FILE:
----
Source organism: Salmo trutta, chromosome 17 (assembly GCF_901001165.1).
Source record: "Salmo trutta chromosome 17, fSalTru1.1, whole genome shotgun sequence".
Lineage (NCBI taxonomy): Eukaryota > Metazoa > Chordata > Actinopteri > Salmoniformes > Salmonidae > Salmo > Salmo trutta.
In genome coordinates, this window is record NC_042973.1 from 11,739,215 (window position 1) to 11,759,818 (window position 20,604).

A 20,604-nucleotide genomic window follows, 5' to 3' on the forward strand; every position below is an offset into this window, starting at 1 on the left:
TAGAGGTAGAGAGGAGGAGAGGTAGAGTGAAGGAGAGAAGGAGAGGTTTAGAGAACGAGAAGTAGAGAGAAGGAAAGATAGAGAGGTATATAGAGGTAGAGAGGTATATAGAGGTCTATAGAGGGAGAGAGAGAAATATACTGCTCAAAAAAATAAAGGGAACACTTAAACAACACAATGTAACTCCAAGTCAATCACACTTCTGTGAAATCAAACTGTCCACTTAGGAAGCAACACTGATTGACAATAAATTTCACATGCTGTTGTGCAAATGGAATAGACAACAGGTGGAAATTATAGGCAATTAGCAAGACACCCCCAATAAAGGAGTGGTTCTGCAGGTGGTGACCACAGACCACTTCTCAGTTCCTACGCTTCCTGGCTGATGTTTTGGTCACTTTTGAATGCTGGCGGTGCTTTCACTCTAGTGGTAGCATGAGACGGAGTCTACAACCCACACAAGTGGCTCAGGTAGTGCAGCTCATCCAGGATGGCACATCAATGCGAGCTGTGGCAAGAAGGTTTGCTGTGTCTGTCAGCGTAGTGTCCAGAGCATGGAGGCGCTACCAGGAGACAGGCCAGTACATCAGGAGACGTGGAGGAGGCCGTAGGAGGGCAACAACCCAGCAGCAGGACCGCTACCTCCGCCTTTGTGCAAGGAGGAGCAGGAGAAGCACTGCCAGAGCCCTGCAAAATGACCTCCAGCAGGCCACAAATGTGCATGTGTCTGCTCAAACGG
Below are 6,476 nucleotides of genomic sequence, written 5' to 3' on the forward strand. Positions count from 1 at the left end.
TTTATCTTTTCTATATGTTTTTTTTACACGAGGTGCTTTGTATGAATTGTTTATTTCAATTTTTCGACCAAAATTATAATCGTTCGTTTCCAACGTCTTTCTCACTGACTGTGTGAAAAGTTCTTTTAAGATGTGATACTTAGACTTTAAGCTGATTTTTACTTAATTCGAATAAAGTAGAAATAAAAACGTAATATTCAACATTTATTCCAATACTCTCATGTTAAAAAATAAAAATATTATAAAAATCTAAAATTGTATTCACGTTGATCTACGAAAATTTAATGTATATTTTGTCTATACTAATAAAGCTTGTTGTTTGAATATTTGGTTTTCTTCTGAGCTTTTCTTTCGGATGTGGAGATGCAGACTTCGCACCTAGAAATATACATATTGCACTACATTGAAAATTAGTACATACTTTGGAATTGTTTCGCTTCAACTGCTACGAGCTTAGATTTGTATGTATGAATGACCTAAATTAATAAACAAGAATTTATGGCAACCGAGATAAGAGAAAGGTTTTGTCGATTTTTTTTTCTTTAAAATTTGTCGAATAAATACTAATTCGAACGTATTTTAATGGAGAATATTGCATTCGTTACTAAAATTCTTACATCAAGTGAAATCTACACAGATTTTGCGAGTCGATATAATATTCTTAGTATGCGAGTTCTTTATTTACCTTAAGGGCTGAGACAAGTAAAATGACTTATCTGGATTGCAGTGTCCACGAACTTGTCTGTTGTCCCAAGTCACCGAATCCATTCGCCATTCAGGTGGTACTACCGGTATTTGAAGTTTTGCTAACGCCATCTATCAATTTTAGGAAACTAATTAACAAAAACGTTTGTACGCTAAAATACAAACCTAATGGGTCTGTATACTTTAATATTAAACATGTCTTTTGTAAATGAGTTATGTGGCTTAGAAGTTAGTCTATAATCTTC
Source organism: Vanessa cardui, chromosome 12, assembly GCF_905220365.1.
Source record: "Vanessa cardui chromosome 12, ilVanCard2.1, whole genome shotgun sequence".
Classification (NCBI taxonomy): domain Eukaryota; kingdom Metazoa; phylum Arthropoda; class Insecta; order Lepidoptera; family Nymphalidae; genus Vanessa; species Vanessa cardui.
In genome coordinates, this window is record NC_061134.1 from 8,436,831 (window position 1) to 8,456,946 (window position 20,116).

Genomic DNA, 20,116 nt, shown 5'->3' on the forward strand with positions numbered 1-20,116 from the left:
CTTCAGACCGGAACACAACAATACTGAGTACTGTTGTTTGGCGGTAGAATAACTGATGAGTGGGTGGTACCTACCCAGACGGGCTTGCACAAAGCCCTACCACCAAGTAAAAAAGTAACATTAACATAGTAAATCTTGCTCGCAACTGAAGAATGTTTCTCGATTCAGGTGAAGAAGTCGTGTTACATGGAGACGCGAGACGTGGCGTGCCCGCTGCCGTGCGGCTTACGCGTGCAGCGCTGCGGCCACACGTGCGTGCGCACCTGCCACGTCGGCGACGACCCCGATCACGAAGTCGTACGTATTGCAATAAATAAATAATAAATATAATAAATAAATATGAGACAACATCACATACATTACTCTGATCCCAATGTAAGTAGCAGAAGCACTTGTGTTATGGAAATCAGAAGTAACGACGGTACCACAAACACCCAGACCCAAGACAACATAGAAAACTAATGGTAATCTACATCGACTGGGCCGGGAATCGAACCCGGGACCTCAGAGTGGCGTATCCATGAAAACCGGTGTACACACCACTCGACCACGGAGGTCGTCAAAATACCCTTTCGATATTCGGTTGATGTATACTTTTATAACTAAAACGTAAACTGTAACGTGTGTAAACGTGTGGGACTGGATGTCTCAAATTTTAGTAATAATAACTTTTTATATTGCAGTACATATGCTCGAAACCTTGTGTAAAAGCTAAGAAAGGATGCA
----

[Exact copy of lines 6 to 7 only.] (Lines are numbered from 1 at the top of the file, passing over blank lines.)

TAGAGGTAGAGAGGAGGAGAGGTAGAGTGAAGGAGAGAAGGAGAGGTTTAGAGAACGAGAAGTAGAGAGAAGGAAAGATAGAGAGGTATATAGAGGTAGAGAGGTATATAGAGGTCTATAGAGGGAGAGAGAGAAATATACTGCTCAAAAAAATAAAGGGAACACTTAAACAACACAATGTAACTCCAAGTCAATCACACTTCTGTGAAATCAAACTGTCCACTTAGGAAGCAACACTGATTGACAATAAATTTCACATGCTGTTGTGCAAATGGAATAGACAACAGGTGGAAATTATAGGCAATTAGCAAGACACCCCCAATAAAGGAGTGGTTCTGCAGGTGGTGACCACAGACCACTTCTCAGTTCCTACGCTTCCTGGCTGATGTTTTGGTCACTTTTGAATGCTGGCGGTGCTTTCACTCTAGTGGTAGCATGAGACGGAGTCTACAACCCACACAAGTGGCTCAGGTAGTGCAGCTCATCCAGGATGGCACATCAATGCGAGCTGTGGCAAGAAGGTTTGCTGTGTCTGTCAGCGTAGTGTCCAGAGCATGGAGGCGCTACCAGGAGACAGGCCAGTACATCAGGAGACGTGGAGGAGGCCGTAGGAGGGCAACAACCCAGCAGCAGGACCGCTACCTCCGCCTTTGTGCAAGGAGGAGCAGGAGAAGCACTGCCAGAGCCCTGCAAAATGACCTCCAGCAGGCCACAAATGTGCATGTGTCTGCTCAAACGG
Below are 6,476 nucleotides of genomic sequence, written 5' to 3' on the forward strand. Positions count from 1 at the left end.